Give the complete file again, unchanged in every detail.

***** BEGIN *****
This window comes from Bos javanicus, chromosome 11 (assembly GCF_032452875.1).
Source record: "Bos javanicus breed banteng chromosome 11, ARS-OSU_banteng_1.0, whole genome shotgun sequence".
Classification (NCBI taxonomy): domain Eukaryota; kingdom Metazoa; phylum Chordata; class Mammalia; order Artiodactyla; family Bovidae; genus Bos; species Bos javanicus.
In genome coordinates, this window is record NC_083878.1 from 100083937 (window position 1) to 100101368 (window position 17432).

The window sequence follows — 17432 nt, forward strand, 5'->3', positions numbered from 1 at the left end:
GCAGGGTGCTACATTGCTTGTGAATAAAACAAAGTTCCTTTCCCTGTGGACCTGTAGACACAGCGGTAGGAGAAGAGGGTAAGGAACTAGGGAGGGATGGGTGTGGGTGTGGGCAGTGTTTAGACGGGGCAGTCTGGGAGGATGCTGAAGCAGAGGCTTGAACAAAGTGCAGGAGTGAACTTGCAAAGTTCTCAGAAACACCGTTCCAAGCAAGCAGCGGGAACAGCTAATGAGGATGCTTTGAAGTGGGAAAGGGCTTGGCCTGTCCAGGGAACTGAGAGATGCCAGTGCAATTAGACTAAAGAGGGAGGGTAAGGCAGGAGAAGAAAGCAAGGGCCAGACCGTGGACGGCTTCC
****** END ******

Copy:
This window comes from Bos javanicus, chromosome 11 (assembly GCF_032452875.1).
Source record: "Bos javanicus breed banteng chromosome 11, ARS-OSU_banteng_1.0, whole genome shotgun sequence".
Classification (NCBI taxonomy): domain Eukaryota; kingdom Metazoa; phylum Chordata; class Mammalia; order Artiodactyla; family Bovidae; genus Bos; species Bos javanicus.
In genome coordinates, this window is record NC_083878.1 from 100083937 (window position 1) to 100101368 (window position 17432).

The window sequence follows — 17432 nt, forward strand, 5'->3', positions numbered from 1 at the left end:
GCAGGGTGCTACATTGCTTGTGAATAAAACAAAGTTCCTTTCCCTGTGGACCTGTAGACACAGCGGTAGGAGAAGAGGGTAAGGAACTAGGGAGGGATGGGTGTGGGTGTGGGCAGTGTTTAGACGGGGCAGTCTGGGAGGATGCTGAAGCAGAGGCTTGAACAAAGTGCAGGAGTGAACTTGCAAAGTTCTCAGAAACACCGTTCCAAGCAAGCAGCGGGAACAGCTAATGAGGATGCTTTGAAGTGGGAAAGGGCTTGGCCTGTCCAGGGAACTGAGAGATGCCAGTGCAATTAGACTAAAGAGGGAGGGTAAGGCAGGAGAAGAAAGCAAGGGCCAGACCGTGGACGGCTTCC